Cambridge Brewing Company (1Kendall Sq., 617-494-1994), established in 1989, is the area’s oldest brewpub. Hand-crafted artisan beers like the Tall Tale Pale Ale, Cambridge Amber and their award-winning fall favorite, the Great Pumpkin Ale, nicely complement a diverse menu including everything from tandoori rubbed lamb steak to seared ahi tuna, to burgers, pizzas and appetizers. Nestled away in the less-than-bustling Kendall Square area, CBC is something of a hidden jewel worth seeking out for a night of beer enjoyment, or a satisfying meal prior to catching an indie flick at Kendall Square Cinema.
Harvard Square is home to John Harvard’s Brew House (33 Dunster St., 617-868-3585)—a New England chain of brewpubs that originated here in Cambridge in 1992. JH stocks five signature beers year-round—Pale Ale, All American Light Lager, Nut Brown Ale, Dry Irish Stout and Old Willy India Pale Ale—and regularly adds seasonal beers (like their current selection, the Oktoberfest) to the mix. The food menu contains mostly upscale takes on traditional pub cuisine, but really excels with its desserts—sweet and rich selections like butterscotch bread pudding and chocolate cobbler drizzled with raspberry sauce.
Boston’s Best Beer
If you’re just looking for a bottle of Budweiser, Coors Light or Corona, you can probably drink just about anywhere in Boston and be happy as a pig in you-know-what. But if your palate craves a bit more variety, there are a few watering holes in Boston that immediately rise to the head of the class.
The Sunset Grill & Tap (refer to restaurants listing) represents the crème de la crème of beer menus here in Beantown. How big is the beer selection? Think 112 beers on draft big. Think more than 400 different bottled beers big. Think a 16-page beer menu big—and you’re still not getting the full magnitude of what owner Marc Kadish’s Mecca for beer-lovers represents. Having just celebrated its 20th anniversary, this Allston staple for lovers of quality brew serves everything from fruit beers, to meads, to Belgian beers to framboises to Scotch ales to…well, simply put, if they don’t have it, then it can scarcely be worth drinking. ‘Nuff said.
Discerning beer drinkers—who value the art of a perfect pour as much as the experience of drinking the beer itself—may find themselves in hops Heaven at Brookline’s Publick House (1648 Beacon St., 617-277-2880), an establishment run by, employing, and catering to folks obsessed with beer. The bar specializes in Belgian craft beers, but serves more than 100 varieties of all sorts in bottles. The beers are poured into the proper glasses by bartenders who know their stuff, and the menu is packed with upscale cuisine like mussel pots and artisanal cheese and bread platters that elevate the experience nicely. (Additional note for Belgian beer fans: make sure to save some room for the multitudes of fine Belgian brews at the annual Belgian Beer Festival. Refer to special events listing.)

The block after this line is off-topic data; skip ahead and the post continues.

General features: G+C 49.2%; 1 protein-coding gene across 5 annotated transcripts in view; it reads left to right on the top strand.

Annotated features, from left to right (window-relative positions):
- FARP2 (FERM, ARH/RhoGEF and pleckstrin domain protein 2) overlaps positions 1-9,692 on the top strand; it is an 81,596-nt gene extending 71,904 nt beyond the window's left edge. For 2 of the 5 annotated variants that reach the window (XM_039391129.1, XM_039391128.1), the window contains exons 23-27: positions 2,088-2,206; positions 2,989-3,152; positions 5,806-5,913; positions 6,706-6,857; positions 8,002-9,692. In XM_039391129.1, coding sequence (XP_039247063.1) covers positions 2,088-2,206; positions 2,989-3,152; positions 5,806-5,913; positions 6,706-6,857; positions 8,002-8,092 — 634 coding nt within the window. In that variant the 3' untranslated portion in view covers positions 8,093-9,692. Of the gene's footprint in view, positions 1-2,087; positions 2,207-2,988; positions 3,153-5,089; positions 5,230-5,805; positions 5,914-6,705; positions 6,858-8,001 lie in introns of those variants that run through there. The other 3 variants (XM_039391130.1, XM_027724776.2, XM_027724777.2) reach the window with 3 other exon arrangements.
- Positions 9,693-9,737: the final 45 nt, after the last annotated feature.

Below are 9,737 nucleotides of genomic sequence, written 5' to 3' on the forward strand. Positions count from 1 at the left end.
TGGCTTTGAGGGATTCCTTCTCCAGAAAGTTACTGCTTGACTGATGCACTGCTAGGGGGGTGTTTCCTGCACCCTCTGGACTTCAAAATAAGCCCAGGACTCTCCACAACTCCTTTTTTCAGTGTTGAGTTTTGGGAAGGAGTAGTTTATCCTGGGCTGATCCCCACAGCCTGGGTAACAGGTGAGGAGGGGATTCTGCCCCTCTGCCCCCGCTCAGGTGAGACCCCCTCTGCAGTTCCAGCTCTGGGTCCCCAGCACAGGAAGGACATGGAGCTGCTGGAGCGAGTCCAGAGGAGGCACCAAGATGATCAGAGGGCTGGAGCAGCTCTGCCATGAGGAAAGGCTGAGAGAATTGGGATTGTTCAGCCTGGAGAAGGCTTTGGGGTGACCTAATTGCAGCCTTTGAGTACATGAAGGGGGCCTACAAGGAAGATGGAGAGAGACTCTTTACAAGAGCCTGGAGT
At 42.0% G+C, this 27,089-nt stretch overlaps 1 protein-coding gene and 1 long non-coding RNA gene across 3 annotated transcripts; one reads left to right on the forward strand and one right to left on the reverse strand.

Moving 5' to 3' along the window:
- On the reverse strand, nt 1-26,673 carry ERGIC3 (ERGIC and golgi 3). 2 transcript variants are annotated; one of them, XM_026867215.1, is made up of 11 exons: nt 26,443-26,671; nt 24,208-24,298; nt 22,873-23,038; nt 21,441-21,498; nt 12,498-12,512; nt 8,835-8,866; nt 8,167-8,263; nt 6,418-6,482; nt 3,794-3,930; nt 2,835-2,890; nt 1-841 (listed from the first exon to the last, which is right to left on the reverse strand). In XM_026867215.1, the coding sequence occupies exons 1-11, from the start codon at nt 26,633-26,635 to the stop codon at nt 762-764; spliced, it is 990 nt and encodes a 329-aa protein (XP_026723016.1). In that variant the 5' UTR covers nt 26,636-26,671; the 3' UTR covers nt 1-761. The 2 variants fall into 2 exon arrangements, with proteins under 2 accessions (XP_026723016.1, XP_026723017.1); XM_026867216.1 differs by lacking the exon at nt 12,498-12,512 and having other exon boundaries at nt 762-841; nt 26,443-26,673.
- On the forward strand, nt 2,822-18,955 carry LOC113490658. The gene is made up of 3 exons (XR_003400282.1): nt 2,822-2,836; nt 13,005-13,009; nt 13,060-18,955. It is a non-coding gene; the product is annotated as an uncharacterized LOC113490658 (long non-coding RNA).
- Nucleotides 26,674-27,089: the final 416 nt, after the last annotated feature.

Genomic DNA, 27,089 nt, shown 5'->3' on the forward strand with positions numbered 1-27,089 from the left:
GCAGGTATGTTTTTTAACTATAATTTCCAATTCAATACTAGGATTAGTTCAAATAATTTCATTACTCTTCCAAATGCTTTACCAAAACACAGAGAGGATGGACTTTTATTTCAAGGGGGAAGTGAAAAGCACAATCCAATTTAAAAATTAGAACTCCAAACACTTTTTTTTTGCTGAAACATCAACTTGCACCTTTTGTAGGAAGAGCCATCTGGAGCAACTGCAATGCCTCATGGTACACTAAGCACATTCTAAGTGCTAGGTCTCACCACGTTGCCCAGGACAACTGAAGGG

One of Boston’s oldest restaurants is also one of the Hub’s best places for a good beer. Jacob Wirth—located in the heart of the Theatre District (31 Stuart St., 617-338-8586)—is an old-fashioned German eatery that boasts one of the city’s largest collections of German and Belgian beers on tap and in bottles. Sample a Hofbrau Munich Original, a Spaten Lager or a Hoegarden White, and you’ll understand why the Germans feel the way they do about the sacred art of brewing. They’re the kinds of beers meant to be held aloft in swaying mugs—which may be why Jacob’s still has Friday night sing-a-longs in front of the piano.
F.J. Doyle & Co. (3484 Washington St., Jamaica Plain, 617-524-2345), which opened in 1822 as the Willow Athletic Club, is one of few bars in the city that can actually boast of serving authentic old-time Boston beers such as Boylston Beer and Pickwick Ale. They were also the first watering hole to take a chance on Jim Koch and his new-fangled “Sam Adams” brew back in ’86, and today, they get the first commercial batches of any new Sam product that comes out. “[Original owner] Bill Doyle used to insist on only serving Boston beers, and we always remembered that,” says current owner Gerry Burke. “If it’s a local brew, we’re all for it.”
Others spots that beer aficionados won’t
want to miss are: Deep Ellum
(477 Cambridge St., Allston, 617-787-BEER) a
relative newcomer that serves 22 beers on
draft, more than 100 bottled beers, and cask
beers; Cambridge Common
(1667 Mass. Ave., Cambridge, 617-547-1228),
a cozy hangout specializing in comfort food
and a rotating selection of local
microbrews; and Bukowski’s
Tavern (80 Dalton St., 617-437-9999;
1281 Cambridge St., 617-497-7077).